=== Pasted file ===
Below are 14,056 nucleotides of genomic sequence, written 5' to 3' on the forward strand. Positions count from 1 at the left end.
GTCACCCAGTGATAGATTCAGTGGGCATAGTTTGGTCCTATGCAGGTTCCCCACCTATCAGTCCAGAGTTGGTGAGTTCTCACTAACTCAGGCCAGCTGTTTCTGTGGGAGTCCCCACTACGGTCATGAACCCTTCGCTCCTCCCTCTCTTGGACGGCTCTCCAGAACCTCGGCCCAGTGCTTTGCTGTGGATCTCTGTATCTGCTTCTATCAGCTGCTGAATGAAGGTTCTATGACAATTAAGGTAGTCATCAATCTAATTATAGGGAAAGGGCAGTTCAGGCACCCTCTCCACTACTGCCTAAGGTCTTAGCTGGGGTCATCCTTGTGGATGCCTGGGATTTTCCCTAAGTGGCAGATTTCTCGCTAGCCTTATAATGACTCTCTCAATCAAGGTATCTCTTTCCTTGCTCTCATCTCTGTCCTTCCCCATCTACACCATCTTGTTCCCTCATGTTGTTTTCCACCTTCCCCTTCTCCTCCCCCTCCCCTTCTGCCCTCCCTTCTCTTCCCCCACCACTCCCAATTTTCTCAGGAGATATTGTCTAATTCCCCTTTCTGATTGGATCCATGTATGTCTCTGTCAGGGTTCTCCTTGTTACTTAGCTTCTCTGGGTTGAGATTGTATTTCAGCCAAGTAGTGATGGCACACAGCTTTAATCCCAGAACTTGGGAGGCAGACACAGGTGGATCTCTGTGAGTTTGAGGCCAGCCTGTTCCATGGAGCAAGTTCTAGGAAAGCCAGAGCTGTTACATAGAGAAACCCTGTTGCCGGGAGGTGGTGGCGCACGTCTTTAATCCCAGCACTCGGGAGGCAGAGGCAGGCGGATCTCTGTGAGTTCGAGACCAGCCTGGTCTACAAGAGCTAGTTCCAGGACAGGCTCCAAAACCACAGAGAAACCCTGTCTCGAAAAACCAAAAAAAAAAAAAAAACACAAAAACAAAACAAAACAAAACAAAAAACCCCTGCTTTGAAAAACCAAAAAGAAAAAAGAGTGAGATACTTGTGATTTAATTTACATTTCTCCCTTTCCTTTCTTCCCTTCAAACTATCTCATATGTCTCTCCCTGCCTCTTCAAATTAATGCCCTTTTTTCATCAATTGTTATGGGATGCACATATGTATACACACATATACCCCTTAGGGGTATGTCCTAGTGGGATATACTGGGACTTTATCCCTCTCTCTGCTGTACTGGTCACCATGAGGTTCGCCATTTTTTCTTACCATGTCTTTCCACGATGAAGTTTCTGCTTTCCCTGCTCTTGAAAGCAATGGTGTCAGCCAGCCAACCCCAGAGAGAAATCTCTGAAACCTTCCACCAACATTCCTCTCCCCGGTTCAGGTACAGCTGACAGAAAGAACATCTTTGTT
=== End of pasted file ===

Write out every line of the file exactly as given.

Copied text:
Below are 14,056 nucleotides of genomic sequence, written 5' to 3' on the forward strand. Positions count from 1 at the left end.
GTCACCCAGTGATAGATTCAGTGGGCATAGTTTGGTCCTATGCAGGTTCCCCACCTATCAGTCCAGAGTTGGTGAGTTCTCACTAACTCAGGCCAGCTGTTTCTGTGGGAGTCCCCACTACGGTCATGAACCCTTCGCTCCTCCCTCTCTTGGACGGCTCTCCAGAACCTCGGCCCAGTGCTTTGCTGTGGATCTCTGTATCTGCTTCTATCAGCTGCTGAATGAAGGTTCTATGACAATTAAGGTAGTCATCAATCTAATTATAGGGAAAGGGCAGTTCAGGCACCCTCTCCACTACTGCCTAAGGTCTTAGCTGGGGTCATCCTTGTGGATGCCTGGGATTTTCCCTAAGTGGCAGATTTCTCGCTAGCCTTATAATGACTCTCTCAATCAAGGTATCTCTTTCCTTGCTCTCATCTCTGTCCTTCCCCATCTACACCATCTTGTTCCCTCATGTTGTTTTCCACCTTCCCCTTCTCCTCCCCCTCCCCTTCTGCCCTCCCTTCTCTTCCCCCACCACTCCCAATTTTCTCAGGAGATATTGTCTAATTCCCCTTTCTGATTGGATCCATGTATGTCTCTGTCAGGGTTCTCCTTGTTACTTAGCTTCTCTGGGTTGAGATTGTATTTCAGCCAAGTAGTGATGGCACACAGCTTTAATCCCAGAACTTGGGAGGCAGACACAGGTGGATCTCTGTGAGTTTGAGGCCAGCCTGTTCCATGGAGCAAGTTCTAGGAAAGCCAGAGCTGTTACATAGAGAAACCCTGTTGCCGGGAGGTGGTGGCGCACGTCTTTAATCCCAGCACTCGGGAGGCAGAGGCAGGCGGATCTCTGTGAGTTCGAGACCAGCCTGGTCTACAAGAGCTAGTTCCAGGACAGGCTCCAAAACCACAGAGAAACCCTGTCTCGAAAAACCAAAAAAAAAAAAAAAACACAAAAACAAAACAAAACAAAACAAAAAACCCCTGCTTTGAAAAACCAAAAAGAAAAAAGAGTGAGATACTTGTGATTTAATTTACATTTCTCCCTTTCCTTTCTTCCCTTCAAACTATCTCATATGTCTCTCCCTGCCTCTTCAAATTAATGCCCTTTTTTCATCAATTGTTATGGGATGCACATATGTATACACACATATACCCCTTAGGGGTATGTCCTAGTGGGATATACTGGGACTTTATCCCTCTCTCTGCTGTACTGGTCACCATGAGGTTCGCCATTTTTTCTTACCATGTCTTTCCACGATGAAGTTTCTGCTTTCCCTGCTCTTGAAAGCAATGGTGTCAGCCAGCCAACCCCAGAGAGAAATCTCTGAAACCTTCCACCAACATTCCTCTCCCCGGTTCAGGTACAGCTGACAGAAAGAACATCTTTGTT